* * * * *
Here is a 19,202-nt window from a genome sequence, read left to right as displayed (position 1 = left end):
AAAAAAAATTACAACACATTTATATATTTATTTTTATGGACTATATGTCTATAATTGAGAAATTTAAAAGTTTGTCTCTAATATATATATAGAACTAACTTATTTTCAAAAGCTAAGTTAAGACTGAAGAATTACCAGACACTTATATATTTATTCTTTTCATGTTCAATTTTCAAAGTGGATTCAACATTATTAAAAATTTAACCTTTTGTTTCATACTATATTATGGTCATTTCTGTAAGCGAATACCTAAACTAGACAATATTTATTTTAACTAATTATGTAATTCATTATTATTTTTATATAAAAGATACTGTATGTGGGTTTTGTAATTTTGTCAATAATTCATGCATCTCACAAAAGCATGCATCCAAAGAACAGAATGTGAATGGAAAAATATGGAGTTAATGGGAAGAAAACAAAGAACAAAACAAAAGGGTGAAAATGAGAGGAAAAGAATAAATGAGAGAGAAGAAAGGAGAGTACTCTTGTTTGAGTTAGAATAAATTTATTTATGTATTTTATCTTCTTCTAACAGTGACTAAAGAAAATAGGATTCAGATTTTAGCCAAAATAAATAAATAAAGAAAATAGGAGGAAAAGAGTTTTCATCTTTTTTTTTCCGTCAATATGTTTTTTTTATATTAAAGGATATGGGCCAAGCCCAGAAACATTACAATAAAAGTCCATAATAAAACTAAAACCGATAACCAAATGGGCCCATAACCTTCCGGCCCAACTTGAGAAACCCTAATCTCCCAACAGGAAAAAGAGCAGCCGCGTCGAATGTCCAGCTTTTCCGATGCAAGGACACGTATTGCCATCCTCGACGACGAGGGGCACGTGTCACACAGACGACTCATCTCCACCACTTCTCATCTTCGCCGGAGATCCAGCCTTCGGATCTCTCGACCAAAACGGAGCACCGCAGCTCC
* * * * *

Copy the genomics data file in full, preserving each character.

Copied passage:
Here is a 19,202-nt window from a genome sequence, read left to right as displayed (position 1 = left end):
AAAAAAAATTACAACACATTTATATATTTATTTTTATGGACTATATGTCTATAATTGAGAAATTTAAAAGTTTGTCTCTAATATATATATAGAACTAACTTATTTTCAAAAGCTAAGTTAAGACTGAAGAATTACCAGACACTTATATATTTATTCTTTTCATGTTCAATTTTCAAAGTGGATTCAACATTATTAAAAATTTAACCTTTTGTTTCATACTATATTATGGTCATTTCTGTAAGCGAATACCTAAACTAGACAATATTTATTTTAACTAATTATGTAATTCATTATTATTTTTATATAAAAGATACTGTATGTGGGTTTTGTAATTTTGTCAATAATTCATGCATCTCACAAAAGCATGCATCCAAAGAACAGAATGTGAATGGAAAAATATGGAGTTAATGGGAAGAAAACAAAGAACAAAACAAAAGGGTGAAAATGAGAGGAAAAGAATAAATGAGAGAGAAGAAAGGAGAGTACTCTTGTTTGAGTTAGAATAAATTTATTTATGTATTTTATCTTCTTCTAACAGTGACTAAAGAAAATAGGATTCAGATTTTAGCCAAAATAAATAAATAAAGAAAATAGGAGGAAAAGAGTTTTCATCTTTTTTTTTCCGTCAATATGTTTTTTTTATATTAAAGGATATGGGCCAAGCCCAGAAACATTACAATAAAAGTCCATAATAAAACTAAAACCGATAACCAAATGGGCCCATAACCTTCCGGCCCAACTTGAGAAACCCTAATCTCCCAACAGGAAAAAGAGCAGCCGCGTCGAATGTCCAGCTTTTCCGATGCAAGGACACGTATTGCCATCCTCGACGACGAGGGGCACGTGTCACACAGACGACTCATCTCCACCACTTCTCATCTTCGCCGGAGATCCAGCCTTCGGATCTCTCGACCAAAACGGAGCACCGCAGCTCC